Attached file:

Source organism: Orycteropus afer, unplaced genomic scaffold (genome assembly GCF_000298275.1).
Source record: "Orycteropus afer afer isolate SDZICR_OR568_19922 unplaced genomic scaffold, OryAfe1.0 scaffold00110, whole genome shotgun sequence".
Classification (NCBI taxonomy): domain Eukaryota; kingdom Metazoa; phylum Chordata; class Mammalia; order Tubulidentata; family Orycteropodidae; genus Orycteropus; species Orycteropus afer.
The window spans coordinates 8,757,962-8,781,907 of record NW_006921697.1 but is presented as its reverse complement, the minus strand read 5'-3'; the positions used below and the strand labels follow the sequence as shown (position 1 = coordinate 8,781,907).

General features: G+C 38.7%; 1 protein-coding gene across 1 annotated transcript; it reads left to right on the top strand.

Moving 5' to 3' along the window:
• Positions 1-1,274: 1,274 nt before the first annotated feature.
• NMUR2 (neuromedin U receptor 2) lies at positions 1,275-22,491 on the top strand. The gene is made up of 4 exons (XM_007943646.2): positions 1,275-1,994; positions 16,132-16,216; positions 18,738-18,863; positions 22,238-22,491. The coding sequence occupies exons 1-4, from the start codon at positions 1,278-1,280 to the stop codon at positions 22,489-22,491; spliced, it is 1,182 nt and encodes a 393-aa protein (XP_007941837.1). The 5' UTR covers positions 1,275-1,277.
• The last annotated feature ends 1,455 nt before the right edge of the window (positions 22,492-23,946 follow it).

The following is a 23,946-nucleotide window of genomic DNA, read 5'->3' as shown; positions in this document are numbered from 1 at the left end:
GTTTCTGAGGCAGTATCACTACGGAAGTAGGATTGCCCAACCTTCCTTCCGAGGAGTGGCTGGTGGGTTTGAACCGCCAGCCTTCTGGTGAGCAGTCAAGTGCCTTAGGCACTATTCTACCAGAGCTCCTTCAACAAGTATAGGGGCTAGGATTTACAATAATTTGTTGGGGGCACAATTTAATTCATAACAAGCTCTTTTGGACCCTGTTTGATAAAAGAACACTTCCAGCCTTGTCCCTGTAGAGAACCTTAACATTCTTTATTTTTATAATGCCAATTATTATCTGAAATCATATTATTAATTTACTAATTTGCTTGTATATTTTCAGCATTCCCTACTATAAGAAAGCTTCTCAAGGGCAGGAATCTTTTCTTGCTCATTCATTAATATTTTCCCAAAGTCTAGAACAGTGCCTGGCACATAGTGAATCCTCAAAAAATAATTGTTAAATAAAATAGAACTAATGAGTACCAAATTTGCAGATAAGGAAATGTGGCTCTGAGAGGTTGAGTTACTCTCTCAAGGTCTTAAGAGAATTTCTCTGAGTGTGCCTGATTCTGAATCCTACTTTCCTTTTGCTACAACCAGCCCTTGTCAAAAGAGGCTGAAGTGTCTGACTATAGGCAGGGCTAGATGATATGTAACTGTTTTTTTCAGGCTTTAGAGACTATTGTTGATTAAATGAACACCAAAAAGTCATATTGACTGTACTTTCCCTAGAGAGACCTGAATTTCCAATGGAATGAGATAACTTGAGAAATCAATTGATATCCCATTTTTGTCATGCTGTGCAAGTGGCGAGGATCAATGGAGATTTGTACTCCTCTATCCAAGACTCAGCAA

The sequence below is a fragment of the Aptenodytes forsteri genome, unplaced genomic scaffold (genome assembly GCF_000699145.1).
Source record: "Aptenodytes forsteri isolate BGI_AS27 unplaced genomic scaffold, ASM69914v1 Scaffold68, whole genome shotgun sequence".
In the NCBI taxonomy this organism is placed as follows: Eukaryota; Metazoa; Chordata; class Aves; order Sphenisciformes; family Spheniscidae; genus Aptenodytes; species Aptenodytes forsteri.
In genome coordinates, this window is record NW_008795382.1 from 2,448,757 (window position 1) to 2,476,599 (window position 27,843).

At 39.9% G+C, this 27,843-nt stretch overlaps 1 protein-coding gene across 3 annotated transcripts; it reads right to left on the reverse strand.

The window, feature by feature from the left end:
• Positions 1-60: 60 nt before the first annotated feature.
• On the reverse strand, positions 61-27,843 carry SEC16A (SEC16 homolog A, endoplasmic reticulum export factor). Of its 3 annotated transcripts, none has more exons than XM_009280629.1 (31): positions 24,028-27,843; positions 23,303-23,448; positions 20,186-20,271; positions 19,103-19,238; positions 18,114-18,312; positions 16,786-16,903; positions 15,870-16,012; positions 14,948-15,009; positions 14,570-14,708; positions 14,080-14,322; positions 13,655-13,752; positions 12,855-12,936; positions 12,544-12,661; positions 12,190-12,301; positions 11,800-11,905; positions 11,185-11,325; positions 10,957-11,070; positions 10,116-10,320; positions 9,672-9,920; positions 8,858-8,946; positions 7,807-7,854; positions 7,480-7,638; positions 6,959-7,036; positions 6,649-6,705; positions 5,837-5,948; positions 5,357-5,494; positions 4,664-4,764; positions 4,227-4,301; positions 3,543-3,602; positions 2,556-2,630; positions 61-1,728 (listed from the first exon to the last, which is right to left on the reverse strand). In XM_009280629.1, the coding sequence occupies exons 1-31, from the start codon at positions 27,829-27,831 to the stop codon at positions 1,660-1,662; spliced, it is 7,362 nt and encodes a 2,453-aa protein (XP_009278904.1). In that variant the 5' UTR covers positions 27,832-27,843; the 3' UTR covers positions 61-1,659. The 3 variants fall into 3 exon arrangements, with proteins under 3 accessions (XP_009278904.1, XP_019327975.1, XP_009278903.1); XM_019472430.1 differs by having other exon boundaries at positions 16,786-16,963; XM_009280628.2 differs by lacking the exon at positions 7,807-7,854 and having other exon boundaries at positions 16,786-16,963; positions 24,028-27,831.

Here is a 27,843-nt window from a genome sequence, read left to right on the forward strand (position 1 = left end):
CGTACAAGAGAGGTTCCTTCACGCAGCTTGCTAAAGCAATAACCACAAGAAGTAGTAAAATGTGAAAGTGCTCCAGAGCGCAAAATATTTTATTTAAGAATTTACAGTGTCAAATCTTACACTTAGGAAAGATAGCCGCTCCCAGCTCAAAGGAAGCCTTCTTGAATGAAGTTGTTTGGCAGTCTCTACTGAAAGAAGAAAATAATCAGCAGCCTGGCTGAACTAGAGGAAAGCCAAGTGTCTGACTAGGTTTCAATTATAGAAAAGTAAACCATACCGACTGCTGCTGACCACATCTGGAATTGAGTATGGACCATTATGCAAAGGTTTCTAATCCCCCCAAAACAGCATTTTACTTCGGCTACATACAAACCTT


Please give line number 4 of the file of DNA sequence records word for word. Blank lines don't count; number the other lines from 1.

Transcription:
The window spans coordinates 8,757,962-8,781,907 of record NW_006921697.1 but is presented as its reverse complement, the minus strand read 5'-3'; the positions used below and the strand labels follow the sequence as shown (position 1 = coordinate 8,781,907).